We arrived in the small town of Springbok at eight pm after an arse numbing 800 km drive from our departure point in Hermanus on the southwestern coast of the Western Cape Province, via the often picturesque and occasionally not so picturesque towns of Worcester, Wolseley, Gouda, Porterville, Clanwilliam, Klawer, Vanrhynsdorp, Bitterfontein, Garies and Kammieskroon. Towns with names that reflected the diverse cultural heritage of the region. Closer to the Cape many towns were named after British colonial officials from the 19th century, while further north descriptive Afrikaans and Khoisan words like Bitterfontein (Afrikaans for ‘bitter fountain’) and Gariep (Khoisan for a type of grass), became the norm.
First we made a compulsory stop in the sprawling Boland town of Worcester to get police clearance for our vehicle, necessary for cross border visits. After a relatively painless inspection we took the R43 north with the majestic, azure blue Witzenberg and Great Winterhoek mountain ranges forming the backdrop to vineyards and olive groves on both sides of the road. We drove through the Piekenierskloof pass, which snakes through the Olifants River Mountains, with panoramic views of the Swartland’s citrus and wheat patchwork. Then we descended into the Olifants River Valley with its massive vineyards, orchards and tunnel farming operations. The irrigation canals making the large scale agriculture possible were built after the Second World War, but I think they should have gone large and made them big enough for canal boats. Imagine drifting down our own Midi in a comfortably kitted barge with all those glorious views of the farms and mountains.
By now we were travelling on the N7 national highway which would take us all the way to the Namibian border. The further north we travelled the drier and more desolate the landscape became. The semi-desert landscape held a promise of harsh mysteries to my unaccustomed eyes and for the first time since our departure I was confronted with the reality of going into the unknown. As we neared Springbok a fiery sunset turned the rocky outcroppings and scattered vegetation into a rich kaleidoscope of colour. For me at least. My dad was trying to avoid steering the ‘cruiser into a ravine because of the massive glare.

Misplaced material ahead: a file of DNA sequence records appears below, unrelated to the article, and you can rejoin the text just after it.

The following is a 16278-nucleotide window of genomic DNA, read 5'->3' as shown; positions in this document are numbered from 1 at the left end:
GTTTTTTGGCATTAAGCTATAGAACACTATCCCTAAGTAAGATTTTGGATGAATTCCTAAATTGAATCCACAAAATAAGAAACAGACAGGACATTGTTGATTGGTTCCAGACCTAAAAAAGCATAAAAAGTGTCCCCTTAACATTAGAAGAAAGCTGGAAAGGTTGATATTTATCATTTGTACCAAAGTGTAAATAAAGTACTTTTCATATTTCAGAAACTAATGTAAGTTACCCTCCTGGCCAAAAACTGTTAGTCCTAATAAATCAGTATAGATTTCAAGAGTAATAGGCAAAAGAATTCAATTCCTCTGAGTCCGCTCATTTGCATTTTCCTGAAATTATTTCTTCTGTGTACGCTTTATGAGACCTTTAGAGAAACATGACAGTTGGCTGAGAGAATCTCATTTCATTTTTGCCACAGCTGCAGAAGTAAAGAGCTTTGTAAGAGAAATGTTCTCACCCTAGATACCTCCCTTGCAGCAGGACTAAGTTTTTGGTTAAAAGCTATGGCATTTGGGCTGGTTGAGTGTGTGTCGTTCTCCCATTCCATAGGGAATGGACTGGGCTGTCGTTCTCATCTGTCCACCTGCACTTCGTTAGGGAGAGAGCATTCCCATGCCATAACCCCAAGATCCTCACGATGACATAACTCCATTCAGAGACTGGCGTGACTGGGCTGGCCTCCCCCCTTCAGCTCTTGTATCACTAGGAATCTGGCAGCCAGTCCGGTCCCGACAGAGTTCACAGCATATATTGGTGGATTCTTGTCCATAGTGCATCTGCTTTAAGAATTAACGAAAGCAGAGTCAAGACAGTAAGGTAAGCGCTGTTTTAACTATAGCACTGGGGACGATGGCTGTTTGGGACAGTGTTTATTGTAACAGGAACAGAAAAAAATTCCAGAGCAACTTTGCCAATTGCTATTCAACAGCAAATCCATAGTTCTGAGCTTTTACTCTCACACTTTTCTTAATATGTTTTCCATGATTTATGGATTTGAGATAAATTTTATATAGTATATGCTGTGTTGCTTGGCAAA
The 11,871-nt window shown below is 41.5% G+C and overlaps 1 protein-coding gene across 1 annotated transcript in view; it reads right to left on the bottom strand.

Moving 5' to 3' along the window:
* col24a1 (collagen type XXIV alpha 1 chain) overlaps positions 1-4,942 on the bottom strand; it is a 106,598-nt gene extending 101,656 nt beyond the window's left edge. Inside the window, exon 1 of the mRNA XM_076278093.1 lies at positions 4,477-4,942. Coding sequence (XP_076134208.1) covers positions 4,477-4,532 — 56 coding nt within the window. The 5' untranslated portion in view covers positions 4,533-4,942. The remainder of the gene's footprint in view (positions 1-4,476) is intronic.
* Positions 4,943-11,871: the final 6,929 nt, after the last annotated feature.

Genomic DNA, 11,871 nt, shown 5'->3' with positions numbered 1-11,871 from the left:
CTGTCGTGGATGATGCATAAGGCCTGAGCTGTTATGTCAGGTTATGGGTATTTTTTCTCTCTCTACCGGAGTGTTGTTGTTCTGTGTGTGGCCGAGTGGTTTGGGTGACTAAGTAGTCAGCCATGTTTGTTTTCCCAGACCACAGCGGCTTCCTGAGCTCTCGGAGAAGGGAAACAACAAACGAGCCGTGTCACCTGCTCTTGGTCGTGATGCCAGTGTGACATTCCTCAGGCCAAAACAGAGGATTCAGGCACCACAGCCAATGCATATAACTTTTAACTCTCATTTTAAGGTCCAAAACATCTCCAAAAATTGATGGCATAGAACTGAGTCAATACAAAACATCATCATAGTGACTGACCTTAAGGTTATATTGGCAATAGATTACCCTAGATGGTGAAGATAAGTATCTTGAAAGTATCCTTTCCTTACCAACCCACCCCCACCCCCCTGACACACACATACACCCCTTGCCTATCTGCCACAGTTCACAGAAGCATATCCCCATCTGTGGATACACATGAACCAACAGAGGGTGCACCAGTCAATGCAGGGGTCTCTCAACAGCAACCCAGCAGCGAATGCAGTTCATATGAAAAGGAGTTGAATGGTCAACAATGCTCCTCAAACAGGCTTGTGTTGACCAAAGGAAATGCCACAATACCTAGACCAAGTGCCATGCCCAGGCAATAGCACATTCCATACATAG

We were officially in the Northern Cape. The air smelled different, and so did we after after a whole day’s driving. We decided to check out the first place we came across, an accommodation/restaurant/curio shop/book shop/café/gem-stone-exhibition combo. Yep, whoever owned the place had pretty much covered all the angles. As I walked into the lobby to enquire about vacancies, I thought for a second that I had time warped back to the 1950’s – the furniture and the elderly gentleman behind the counter had a distinctly dated look about them. American diner style upholstered booths and laminated tables occupied the dining area, and they were not trendy retro reproductions. The old man behind the counter had enough Brylcreem in his hair to give Cristiano Ronaldo a run for his money.
With Twilight Zone music in our heads and apprehension in our hearts we decided we were too tired to look for another place, and the trip was all about a bit of adventure in any case. Well, appearances can be very deceiving, Bates Motel vibe and all. A clean en suite room, the best rump steak I had in ages and two cold beers later, and the place got my vote. A timely reminder, at the start of our sojourn into the unknown, that open minded travelling is usually the most enjoyable form of travelling.
With that bit of travel wisdom acknowledged it was time for some well deserved shut eye. The following day we had to cover 125 km to the Vioolsdrif border crossing, before heading into Namibia in search of the best camping spot in the Fish River Canyon area.
[This is an extract from the travel memoir, The eat, pray, drive chronicles, by Marc Steyn. Get your copy of the ebook here.]
“A semi-serious, often tongue-in-the-cheek account of a two month trip through Namibia, Botswana, Zambia & Zimbabwe. Join the author and his dad as they explore the beautiful landscapes of southern Africa, confront inner demons, and always seem to be within reach of a cold one …”